More Women Needed in Prominent Seats at the Political Table

This post is and exerpt from an op-ed Deseret News originally published September 13, 2015 entitled Pat Jones: More women needed in prominent seats at the political tablePlease click on the link provided to read the op-ed in it’s entirety. 

“Too nasty.”  “Too mean.”  “Too confrontive.”  “Too intrusive.”  These are just a few of the common responses I receive when approaching capable women about possibly running for political office.  And who can blame them?  Spend any amount of time watching the political pundit de jour and you can leave disillusioned and pessimistic.

One of the missions of the organization I currently lead, the Women’s Leadership Institute, is to urge women to aspire to leadership positions, including positions in the political arena.  Utah has the dubious distinction as one of the worst states in the country for women represented in politics.  Indeed, we currently and historically have benefited from several effective women leaders.  But the number of women in politics in the Beehive State is paltry, worse than the national average (which is also comparatively low at 19% in Congress for example).

Why is this and why should we care?

According to Dr. Susan Madsen, Professor of Leadership and Ethics at UVU, female political candidates win elections at the same rate as men, but women avoid running for public office for a number of reasons, namely:  gender socialization, lower political aspirations, and lack of support and encouragement.  Women represent half of our population and have a significant impact on the socialization and perceptions of children regarding issues and politics.  Who are we grooming to help lead our communities, state and country?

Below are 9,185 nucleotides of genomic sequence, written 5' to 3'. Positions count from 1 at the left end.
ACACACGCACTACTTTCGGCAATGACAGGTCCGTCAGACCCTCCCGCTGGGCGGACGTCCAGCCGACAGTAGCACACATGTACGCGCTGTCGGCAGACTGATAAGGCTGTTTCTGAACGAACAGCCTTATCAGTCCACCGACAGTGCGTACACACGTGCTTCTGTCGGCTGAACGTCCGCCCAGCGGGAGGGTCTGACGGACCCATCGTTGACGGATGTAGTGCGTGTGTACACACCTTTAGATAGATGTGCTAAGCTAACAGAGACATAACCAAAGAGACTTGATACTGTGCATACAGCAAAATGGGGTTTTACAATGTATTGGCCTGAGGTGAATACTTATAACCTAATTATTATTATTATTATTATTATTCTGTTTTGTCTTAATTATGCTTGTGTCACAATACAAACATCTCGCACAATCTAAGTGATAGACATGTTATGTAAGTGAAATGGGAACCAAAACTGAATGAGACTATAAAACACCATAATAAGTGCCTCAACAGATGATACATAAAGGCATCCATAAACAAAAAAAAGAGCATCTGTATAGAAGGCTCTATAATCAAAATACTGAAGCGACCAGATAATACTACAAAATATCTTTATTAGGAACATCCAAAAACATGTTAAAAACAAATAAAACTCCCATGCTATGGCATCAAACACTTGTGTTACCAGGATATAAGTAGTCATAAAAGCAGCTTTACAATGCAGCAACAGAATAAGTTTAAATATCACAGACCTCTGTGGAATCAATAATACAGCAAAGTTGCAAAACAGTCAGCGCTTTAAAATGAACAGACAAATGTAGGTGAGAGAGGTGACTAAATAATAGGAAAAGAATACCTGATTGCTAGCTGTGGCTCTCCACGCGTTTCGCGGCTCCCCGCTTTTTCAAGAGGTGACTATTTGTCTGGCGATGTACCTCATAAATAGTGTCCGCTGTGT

We should all be concerned that women are sparsely represented in political offices.  Public policy debates can determine whether our children will go to war, whether our parents will live in security and whether Earth itself will continue as we know it.  Women not only deserve a seat at the policy-making table to lend a different voice, but women are obligated to take a prominent seat at the table.  The problem is that women often don’t see how politics affects their everyday lives.


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Patricia W. Jones is currently the CEO of the Women’s Leadership Institute. As co-founder and former President of Dan Jones & Associates, a successful public opinion and market research firm for 35 years, Jones helped lead and manage the company while serving on numerous community and company boards.  Jones is an experienced and highly-regarded researcher, specializing in qualitative research, having conducted hundreds of focus groups throughout the country for a variety of industries since 1980.

Senator Jones served in the Utah Legislature for 14 years, serving in leadership positions 12 of those years.  She was a member of the Utah House of Representatives from 2000-2006 and was elected to the Utah Senate in 2006-2014, serving eight years there, including serving as the first female leader in either party and in either House.

Patricia is married to Dr. Dan E. Jones and has four children, three step-children and sixteen grandchildren.

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